Venice Attractions Beyond the Crowds
The first thing I noticed when getting off the ferry that had brought me to Venice was not the water lapping at the sidewalks, or the water taxis that acted as public transport. Nor was it the alleyways that beckoned me across the waterways or the masks that flashed their hidden faces at tourists. I first noticed the tourists, throngs of them, spitting questions and asking directions.
This is quite like Disneyland, I thought, lost among the crowds who had come to take a gondola ride along the canals. So many tourists, meaning the water-taxi line was 20 minutes long. But I, too, was begrudgingly part of the throng.
My first few hours reinforced my first impression: that Venice is like Disneyland. People from all over had come to feel enchanted. The magic was there, but it was so crafted as to seem artificial. Venice is an island of craftspeople, after all.
At the end of that first day, I retired to my little room a bit sad at the state of the city, and at myself for being a part of it. Who were the men selling selfie-sticks and wooden bowls, obviously not originally from Europe? How could the artisan with the blonde hair and nose ring who made commedia del arte masks tell me she had grown tired of her city? Did anyone come out at night, like Disneyland, to pick up all the trash? There were wrappers and dirtied confetti in the cracks on the sidewalk, in the corners between buildings. If no one picked it up, did the trash fall into the ocean? Why was there so much trash? Was it caused by the tourists or the locals? Was Venice sinking? Was my extra weight too much for its ground? If Venice sunk, would be partly be my fault?
I found myself caught in that whirlpool, those dilemmas that plague people who love to travel. I wanted to tour and see and meet communities without hijacking resources or appropriating daily lives for my Instagram feed. In a place like Venice, I felt that I couldn’t escape the throngs, and with it the fact that I was a tourist.
After acknowledging this, I fell asleep to quiet dreams, lulled by rocking waves. The next morning, I awoke feeling more settled. I left my backpack behind closed doors and set out to find the real Venice, a real hometown, somewhere beyond the bustling throngs and specialty shops. I left with nothing but my notebook and hotel room key.
Did you know that some streets of Venice are completely silent, quiet but for the sound of your breathing? Only one block in from the bustling tourist thoroughfares, I found a Venice consumed by a daily life and totally ignorant of me. In the alleyway behind my hotel, I found an ivy-tunneled passageway, behind which grandmothers gossiped as children swung on the iron poles of a primary colored playground. A little girl bit a bigger boy, and the pink bow on her pigtail grew brighter as she smiled, her baby teeth showing. The seesaw bounced up and down, up and down. The playground was packed, whole families coming outsde to enjoy the sun. I sat to one side and ate a sandwich.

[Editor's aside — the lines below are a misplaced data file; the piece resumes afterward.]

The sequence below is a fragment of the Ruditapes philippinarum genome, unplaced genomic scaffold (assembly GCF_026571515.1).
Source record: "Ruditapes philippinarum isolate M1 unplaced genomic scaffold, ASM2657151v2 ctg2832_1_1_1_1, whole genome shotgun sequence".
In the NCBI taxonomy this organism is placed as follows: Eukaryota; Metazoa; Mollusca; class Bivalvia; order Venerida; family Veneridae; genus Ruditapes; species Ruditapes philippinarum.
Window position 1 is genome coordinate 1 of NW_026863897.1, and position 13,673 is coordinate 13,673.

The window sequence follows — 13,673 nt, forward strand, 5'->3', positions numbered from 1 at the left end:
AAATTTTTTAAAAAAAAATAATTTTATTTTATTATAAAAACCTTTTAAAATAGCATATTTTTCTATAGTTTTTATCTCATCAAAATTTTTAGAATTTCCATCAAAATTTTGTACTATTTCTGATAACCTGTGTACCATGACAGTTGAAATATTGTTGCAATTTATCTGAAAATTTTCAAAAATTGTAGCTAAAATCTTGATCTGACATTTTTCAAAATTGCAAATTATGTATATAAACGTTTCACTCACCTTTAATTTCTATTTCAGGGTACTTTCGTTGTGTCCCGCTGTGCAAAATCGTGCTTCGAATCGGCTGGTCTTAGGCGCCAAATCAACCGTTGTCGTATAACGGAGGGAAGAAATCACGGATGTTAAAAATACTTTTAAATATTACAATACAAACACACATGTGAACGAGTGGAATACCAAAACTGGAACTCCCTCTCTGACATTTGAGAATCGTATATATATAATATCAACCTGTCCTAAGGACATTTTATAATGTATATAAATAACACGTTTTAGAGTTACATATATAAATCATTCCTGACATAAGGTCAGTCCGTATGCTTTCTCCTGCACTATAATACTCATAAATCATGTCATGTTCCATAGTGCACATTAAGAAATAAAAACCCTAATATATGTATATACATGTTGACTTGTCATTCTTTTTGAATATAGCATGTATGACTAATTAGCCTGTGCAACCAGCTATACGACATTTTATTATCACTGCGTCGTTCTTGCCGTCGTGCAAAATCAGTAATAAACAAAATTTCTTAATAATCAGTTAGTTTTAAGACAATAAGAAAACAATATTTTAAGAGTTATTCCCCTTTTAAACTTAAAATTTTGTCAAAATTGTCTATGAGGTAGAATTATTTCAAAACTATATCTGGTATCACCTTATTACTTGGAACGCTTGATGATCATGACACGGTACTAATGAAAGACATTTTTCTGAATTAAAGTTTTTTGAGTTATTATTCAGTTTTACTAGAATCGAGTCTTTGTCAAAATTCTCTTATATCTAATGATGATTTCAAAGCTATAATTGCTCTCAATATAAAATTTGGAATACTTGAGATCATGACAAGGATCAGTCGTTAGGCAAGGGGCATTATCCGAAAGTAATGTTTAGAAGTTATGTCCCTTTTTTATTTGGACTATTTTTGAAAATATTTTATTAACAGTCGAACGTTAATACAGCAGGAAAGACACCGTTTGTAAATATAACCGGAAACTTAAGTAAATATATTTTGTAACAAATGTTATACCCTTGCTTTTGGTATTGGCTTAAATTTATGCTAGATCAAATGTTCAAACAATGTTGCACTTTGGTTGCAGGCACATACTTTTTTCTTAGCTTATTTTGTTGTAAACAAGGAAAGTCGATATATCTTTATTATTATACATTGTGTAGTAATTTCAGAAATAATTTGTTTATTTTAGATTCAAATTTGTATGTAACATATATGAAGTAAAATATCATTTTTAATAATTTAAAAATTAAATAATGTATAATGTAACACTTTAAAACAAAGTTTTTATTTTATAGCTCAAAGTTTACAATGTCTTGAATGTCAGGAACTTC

I found myself caught in that whirlpool, those dilemmas that plague people who love to travel. I wanted to tour and see and meet communities without hijacking resources or appropriating daily lives for my Instagram feed.
A boy whistled past, with his hands in his pockets. I decided to follow him, deeper into the maze that makes Venice a hometown for many. When following him began to feel creepy, I turned left. I was much deeper in, now, facing a cemented courtyard where grass and weeds fought their way into the sun through giant cracks in the concrete. The courtyard was lined with salmon-colored apartment buildings, where flowerpots and laundry lines hung out together on the balconies. I kept wandering through this town. It was just me, shadowed, in the alleys, some getting smaller with each step forward, squeezing me out.
At one point, I was so deep in the quiet that I was shocked by voices yelling gently in a language I don’t know. Italian, of course, I thought, and followed the sound down the alleyway.
Two young men sat barebacked at their mother’s table, me peeking in through the open top half of a Dutch door. The cabinets were blue Formica, the plastic tablecloth patterned with yellow flowers. The mother served the boys their meal. They were on the ground floor, arguing with their doors open on this hot summer Sunday, allowing me a little peek inside as I walked by.
The older boy turned halfway and caught my eye. I froze, caught in their private alleyways. He smiled, or snickered, or turned the corners of his mouth up at me. I smiled with my mouth closed, shyly, back. The older one turned away as the brother continued to shout. The mother put a dish away in a cabinet.
I scampered away, down the alleyways with white laundered sheets blown big by the wind. There is a limit to how long I can peek, a tourist, uninvited, even if as a Peeping Jane I invite mostly shy, sly smiles.
The tourist throng appeared suddenly again, and when I found myself among those circles I simply rejoined the flow of footsteps. It seemed that both sides of Venice–the Disneyland and hometown pockets–would show herself happily if I continued to peek into the alleyways.
Venice is a land of Moreno glass and bridges between buildings, water and fish and gondolas gracing choppy waters. It is gracious in its open borders, and we tourists are granted the pleasure of that magic, even if the sidewalk is sinking. Take off the mask and venture deeper through the alleyways. Venice will be pleased to show you her secret corners.